The Story is a book of selections from The Bible, arranged chronologically, that reads like a novel.
Our community of faith is reading this wonderful version of God’s Word where there are no traditional chapter names (Genesis through Revelation are replaced by Creation through The End of Time). The are no chapter or verse numbers. The Story reads like a novel.
During this unique 31-week experience, every member of the family hears or reads their own version of The Story. Adults are encouraged to read a chapter at home, every week. We break into individual classes based on age (several adult classes plus a middle/high class, 2 elementary classes and a preschool class) on Sunday mornings at 9:45 to take age-appropriate looks at The Story. We would love to share this journey with you and your family. You are invited to join the Providence Presbyterian community as we explore God’s Word by together reading The Story and discover how our story is found in His story!
CLICK HERE for Parent Pages, 31 weeks of ideas for the whole family, divided into ideas for teens, elementary, and preschool, designed to enhance the lessons learned in The Story.
Mission Matters - Providence middle/high students are invited to join Pastor Billy on the 1st Sunday of each month, 12:45 - 1:45pm, as this group discusses opportunities to answer Christ’s call to make a difference in the world. This group meets at the church each month to discuss a variety of topics (caring for the sick; seeking justice; honoring the poor; loving the forsaken; etc.) and then, once a quarter, go out into the world to make a difference. Lunch will be served at gatherings. Young people are encouraged to bring along an adult partner.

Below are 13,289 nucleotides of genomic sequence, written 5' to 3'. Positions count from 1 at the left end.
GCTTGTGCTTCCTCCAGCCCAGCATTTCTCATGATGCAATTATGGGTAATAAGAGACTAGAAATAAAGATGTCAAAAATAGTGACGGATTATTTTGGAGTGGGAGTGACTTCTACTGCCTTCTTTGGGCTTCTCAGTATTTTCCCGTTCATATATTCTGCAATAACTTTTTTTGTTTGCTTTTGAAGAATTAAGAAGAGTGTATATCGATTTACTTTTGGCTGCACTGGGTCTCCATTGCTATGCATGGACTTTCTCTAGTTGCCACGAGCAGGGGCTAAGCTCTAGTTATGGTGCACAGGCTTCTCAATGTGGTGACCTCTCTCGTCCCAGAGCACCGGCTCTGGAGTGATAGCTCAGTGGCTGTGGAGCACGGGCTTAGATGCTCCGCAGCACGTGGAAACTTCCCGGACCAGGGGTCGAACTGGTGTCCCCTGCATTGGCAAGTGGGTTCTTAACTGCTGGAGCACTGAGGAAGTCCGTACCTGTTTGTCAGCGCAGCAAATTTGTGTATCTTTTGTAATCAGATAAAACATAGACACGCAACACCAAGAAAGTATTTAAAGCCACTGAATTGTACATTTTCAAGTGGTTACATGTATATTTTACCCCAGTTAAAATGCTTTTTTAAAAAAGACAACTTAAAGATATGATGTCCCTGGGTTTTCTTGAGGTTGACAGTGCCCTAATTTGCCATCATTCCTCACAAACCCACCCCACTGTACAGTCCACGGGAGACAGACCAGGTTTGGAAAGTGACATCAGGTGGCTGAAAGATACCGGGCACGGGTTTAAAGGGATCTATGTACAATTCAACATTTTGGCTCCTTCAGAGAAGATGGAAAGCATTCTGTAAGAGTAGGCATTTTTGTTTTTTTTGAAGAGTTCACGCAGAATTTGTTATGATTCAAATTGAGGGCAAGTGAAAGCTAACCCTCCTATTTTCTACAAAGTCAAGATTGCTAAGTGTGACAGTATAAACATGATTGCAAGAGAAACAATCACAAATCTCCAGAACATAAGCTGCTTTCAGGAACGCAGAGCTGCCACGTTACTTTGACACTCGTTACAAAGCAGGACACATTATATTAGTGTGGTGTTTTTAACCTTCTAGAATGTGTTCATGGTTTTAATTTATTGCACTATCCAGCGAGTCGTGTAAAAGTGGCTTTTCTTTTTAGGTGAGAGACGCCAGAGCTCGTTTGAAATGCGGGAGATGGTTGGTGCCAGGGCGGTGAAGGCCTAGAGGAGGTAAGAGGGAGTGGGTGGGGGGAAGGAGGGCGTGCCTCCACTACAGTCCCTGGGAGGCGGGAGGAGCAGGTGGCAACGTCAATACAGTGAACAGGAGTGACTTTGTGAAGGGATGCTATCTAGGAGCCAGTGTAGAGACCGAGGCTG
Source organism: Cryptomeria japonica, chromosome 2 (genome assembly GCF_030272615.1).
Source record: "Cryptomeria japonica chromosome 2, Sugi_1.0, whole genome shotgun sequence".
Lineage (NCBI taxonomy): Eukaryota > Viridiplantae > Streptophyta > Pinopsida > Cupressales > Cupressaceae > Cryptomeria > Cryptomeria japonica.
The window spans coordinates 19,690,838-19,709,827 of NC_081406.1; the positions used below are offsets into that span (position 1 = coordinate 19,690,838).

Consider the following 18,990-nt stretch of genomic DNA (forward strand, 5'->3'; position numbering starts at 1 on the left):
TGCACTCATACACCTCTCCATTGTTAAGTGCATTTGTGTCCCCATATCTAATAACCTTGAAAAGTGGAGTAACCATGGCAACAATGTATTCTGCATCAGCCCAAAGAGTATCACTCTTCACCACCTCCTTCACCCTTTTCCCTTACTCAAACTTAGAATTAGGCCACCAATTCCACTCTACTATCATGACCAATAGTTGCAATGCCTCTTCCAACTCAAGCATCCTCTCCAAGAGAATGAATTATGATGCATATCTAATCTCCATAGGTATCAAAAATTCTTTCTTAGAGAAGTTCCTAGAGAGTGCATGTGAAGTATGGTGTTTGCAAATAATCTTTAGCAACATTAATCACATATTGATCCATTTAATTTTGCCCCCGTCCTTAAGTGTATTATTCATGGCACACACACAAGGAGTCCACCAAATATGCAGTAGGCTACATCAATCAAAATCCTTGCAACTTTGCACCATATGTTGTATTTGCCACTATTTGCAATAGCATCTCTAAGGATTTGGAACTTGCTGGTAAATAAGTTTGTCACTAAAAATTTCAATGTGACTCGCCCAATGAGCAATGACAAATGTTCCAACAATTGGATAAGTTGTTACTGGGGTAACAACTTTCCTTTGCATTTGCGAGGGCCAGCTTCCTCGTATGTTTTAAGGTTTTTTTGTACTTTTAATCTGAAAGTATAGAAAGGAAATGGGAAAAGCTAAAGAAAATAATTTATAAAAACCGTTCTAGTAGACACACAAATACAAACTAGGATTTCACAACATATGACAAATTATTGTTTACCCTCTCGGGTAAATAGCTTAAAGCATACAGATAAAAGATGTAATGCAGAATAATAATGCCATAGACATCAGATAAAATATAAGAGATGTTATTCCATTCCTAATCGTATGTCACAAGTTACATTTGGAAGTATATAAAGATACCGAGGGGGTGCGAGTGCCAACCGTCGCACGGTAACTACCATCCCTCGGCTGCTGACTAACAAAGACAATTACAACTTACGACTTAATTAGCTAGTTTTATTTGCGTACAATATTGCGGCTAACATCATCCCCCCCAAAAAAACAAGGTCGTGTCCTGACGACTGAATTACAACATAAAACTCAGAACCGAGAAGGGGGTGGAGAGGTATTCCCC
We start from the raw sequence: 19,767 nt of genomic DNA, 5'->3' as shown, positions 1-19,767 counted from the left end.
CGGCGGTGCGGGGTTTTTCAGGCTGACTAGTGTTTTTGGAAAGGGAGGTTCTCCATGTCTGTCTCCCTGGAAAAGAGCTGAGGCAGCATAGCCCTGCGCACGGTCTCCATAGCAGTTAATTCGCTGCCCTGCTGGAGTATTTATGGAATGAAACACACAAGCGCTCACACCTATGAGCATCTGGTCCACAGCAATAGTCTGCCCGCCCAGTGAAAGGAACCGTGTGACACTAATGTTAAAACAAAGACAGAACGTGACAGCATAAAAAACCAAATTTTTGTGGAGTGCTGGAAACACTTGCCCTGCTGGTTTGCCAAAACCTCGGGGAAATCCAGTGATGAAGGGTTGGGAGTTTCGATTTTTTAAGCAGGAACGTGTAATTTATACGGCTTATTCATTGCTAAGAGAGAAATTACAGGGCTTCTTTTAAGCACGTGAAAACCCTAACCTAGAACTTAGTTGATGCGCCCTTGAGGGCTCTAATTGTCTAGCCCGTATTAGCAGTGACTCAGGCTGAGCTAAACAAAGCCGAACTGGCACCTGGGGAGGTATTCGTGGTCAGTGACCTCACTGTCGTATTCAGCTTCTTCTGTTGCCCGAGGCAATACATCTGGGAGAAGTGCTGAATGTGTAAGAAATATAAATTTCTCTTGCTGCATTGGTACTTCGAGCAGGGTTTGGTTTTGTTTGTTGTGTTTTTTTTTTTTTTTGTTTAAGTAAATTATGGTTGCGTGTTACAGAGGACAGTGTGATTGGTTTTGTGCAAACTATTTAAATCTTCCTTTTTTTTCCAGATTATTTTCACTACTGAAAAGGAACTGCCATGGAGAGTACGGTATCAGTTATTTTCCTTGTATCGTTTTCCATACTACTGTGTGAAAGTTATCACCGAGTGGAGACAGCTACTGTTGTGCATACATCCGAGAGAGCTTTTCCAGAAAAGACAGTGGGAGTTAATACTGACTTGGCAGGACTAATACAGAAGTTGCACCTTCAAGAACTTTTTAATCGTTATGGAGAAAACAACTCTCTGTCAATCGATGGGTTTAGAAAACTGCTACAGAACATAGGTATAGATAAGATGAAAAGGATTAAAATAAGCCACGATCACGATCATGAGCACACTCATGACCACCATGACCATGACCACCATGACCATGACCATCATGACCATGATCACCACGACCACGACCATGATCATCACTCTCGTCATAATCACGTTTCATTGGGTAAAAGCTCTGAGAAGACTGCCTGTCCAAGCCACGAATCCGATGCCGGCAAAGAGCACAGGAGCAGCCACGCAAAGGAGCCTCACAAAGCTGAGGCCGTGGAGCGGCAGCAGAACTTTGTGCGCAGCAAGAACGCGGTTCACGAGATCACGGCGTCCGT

Wednesday night Pastor's Bible Study on The Book of Revelation, beginning September 17 at 6:00 pm, we enjoy a prepared meal together (for a fee), study God's word through a variety of ways, and end at 7:30 pm. Child care is provided, and reservations for dinner are required.
About the study: Revelation:
It’s a unique book, and the only apocalyptic book in the New Testament (apocalypse is Greek for “unveiling” or “uncovering” of future events or hidden realms, like heaven). What makes this so unusual is that while the New Testament books were written apocalyptic literature flourished. And at the heart of apocalyptic literature was hope – hope that God would right wrongs and rescue the righteous.
Is this Kirk Nite study going to answer all your questions? No. Will it solve the mystery of the ages? Not exactly. But it will give us a chance to gain a broad overview of the last book in the Bible, and fill in some of the gaps – and perhaps encourage us to read The Revelation again (or for the first time)!